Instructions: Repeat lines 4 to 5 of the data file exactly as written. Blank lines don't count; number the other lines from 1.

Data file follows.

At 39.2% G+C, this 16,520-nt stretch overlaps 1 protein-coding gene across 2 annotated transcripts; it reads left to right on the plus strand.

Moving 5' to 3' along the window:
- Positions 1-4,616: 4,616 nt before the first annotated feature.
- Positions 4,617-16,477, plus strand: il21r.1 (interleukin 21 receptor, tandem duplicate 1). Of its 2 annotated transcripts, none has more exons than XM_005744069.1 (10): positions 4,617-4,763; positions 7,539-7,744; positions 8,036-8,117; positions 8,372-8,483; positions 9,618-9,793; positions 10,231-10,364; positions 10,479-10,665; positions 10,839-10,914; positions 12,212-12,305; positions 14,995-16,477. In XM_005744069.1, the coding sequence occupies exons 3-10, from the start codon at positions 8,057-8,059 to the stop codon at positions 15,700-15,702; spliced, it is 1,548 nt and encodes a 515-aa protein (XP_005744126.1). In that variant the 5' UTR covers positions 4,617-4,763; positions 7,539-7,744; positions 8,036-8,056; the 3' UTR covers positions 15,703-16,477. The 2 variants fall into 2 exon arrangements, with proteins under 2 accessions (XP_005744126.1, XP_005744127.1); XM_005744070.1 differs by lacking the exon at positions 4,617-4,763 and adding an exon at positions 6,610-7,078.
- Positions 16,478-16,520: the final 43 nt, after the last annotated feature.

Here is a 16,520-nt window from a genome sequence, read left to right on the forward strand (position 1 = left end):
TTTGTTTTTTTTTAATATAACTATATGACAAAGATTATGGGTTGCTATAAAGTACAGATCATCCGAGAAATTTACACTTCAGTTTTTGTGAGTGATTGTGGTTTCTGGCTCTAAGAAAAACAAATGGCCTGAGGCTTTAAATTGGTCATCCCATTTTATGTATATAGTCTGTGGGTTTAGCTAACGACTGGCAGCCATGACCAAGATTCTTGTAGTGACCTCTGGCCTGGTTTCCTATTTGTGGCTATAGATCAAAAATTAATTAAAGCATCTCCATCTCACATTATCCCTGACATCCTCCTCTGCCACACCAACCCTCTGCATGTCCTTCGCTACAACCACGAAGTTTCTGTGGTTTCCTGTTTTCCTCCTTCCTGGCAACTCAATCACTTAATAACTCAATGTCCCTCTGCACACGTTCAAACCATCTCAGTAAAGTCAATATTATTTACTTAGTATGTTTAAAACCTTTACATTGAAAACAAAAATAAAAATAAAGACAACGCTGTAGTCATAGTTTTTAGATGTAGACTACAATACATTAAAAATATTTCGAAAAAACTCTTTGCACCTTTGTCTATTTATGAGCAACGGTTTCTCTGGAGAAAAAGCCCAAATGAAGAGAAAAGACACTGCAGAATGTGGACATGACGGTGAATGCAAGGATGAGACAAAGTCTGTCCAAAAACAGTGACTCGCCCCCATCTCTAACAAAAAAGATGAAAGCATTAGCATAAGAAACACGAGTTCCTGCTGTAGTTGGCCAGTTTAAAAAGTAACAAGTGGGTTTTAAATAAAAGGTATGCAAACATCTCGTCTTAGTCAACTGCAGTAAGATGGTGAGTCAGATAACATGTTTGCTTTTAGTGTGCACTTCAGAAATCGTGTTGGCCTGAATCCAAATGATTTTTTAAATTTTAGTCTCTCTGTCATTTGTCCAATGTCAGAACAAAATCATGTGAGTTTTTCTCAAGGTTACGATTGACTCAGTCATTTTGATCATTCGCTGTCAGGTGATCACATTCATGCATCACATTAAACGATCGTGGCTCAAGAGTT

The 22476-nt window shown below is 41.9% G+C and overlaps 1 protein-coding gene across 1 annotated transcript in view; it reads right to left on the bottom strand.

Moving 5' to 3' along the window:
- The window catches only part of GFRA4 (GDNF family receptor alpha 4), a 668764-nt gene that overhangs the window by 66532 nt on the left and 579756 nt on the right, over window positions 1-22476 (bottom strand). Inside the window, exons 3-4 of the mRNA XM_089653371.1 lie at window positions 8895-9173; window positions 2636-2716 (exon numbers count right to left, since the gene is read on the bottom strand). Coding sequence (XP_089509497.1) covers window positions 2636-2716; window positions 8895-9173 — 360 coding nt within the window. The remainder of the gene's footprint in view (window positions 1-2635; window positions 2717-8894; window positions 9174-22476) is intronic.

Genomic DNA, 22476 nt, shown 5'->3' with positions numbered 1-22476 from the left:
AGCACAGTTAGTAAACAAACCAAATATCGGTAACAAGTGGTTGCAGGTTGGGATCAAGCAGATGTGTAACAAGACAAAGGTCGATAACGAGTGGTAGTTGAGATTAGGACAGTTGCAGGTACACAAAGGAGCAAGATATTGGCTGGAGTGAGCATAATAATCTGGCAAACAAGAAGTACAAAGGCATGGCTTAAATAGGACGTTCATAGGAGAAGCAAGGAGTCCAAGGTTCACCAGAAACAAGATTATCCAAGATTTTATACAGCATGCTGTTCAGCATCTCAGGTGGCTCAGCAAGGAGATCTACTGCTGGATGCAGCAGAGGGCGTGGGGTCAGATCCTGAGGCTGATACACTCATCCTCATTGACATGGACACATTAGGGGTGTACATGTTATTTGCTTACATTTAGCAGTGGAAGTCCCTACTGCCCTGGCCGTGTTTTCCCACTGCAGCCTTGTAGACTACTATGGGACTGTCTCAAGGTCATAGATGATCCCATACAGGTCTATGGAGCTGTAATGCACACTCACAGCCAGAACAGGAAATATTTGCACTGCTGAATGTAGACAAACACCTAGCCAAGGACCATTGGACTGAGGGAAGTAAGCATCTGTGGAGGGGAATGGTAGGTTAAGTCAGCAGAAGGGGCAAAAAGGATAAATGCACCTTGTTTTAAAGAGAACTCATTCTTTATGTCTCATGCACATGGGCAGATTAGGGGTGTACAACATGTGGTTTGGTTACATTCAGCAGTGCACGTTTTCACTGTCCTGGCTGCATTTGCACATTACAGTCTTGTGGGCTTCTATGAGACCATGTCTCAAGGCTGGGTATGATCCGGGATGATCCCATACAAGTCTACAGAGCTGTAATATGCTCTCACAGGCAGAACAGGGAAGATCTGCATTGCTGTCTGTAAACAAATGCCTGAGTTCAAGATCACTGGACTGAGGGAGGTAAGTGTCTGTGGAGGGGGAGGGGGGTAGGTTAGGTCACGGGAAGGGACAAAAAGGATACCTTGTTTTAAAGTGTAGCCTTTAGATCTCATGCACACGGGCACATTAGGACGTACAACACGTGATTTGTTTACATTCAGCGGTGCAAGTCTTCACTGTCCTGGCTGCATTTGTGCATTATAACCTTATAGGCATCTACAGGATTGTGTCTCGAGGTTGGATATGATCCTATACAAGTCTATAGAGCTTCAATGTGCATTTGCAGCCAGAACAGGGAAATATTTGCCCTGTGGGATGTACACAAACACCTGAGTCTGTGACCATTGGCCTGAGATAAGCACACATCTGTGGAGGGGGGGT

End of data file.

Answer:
- Positions 4,617-16,477, plus strand: il21r.1 (interleukin 21 receptor, tandem duplicate 1). Of its 2 annotated transcripts, none has more exons than XM_005744069.1 (10): positions 4,617-4,763; positions 7,539-7,744; positions 8,036-8,117; positions 8,372-8,483; positions 9,618-9,793; positions 10,231-10,364; positions 10,479-10,665; positions 10,839-10,914; positions 12,212-12,305; positions 14,995-16,477. In XM_005744069.1, the coding sequence occupies exons 3-10, from the start codon at positions 8,057-8,059 to the stop codon at positions 15,700-15,702; spliced, it is 1,548 nt and encodes a 515-aa protein (XP_005744126.1). In that variant the 5' UTR covers positions 4,617-4,763; positions 7,539-7,744; positions 8,036-8,056; the 3' UTR covers positions 15,703-16,477. The 2 variants fall into 2 exon arrangements, with proteins under 2 accessions (XP_005744126.1, XP_005744127.1); XM_005744070.1 differs by lacking the exon at positions 4,617-4,763 and adding an exon at positions 6,610-7,078.
- Positions 16,478-16,520: the final 43 nt, after the last annotated feature.